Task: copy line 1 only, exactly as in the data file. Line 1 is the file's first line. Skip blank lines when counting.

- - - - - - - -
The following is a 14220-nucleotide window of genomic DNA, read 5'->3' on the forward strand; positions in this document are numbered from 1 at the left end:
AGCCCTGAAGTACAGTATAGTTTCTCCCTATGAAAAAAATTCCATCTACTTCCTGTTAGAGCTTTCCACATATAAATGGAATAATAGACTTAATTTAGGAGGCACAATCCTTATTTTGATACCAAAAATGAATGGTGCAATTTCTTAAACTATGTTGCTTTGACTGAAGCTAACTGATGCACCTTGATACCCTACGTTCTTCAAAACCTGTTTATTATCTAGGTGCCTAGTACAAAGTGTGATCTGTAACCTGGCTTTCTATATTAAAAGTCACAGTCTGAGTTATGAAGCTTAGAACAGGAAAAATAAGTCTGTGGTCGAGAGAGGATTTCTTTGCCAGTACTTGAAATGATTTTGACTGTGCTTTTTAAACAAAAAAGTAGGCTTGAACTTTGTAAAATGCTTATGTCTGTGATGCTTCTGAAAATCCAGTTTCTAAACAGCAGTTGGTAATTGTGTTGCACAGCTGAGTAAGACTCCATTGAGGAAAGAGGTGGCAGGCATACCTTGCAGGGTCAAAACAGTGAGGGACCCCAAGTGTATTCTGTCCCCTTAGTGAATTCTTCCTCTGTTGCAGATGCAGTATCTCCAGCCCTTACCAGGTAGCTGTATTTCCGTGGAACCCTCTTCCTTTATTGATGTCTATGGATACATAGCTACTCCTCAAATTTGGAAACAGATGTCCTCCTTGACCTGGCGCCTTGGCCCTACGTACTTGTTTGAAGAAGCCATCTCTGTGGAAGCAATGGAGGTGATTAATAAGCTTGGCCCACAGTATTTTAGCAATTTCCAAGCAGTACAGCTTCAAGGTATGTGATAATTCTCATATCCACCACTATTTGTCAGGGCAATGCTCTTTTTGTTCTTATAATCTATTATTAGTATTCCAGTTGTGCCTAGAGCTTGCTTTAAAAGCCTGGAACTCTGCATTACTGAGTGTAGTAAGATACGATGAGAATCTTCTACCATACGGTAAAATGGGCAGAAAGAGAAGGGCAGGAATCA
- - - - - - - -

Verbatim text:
The following is a 14220-nucleotide window of genomic DNA, read 5'->3' on the forward strand; positions in this document are numbered from 1 at the left end: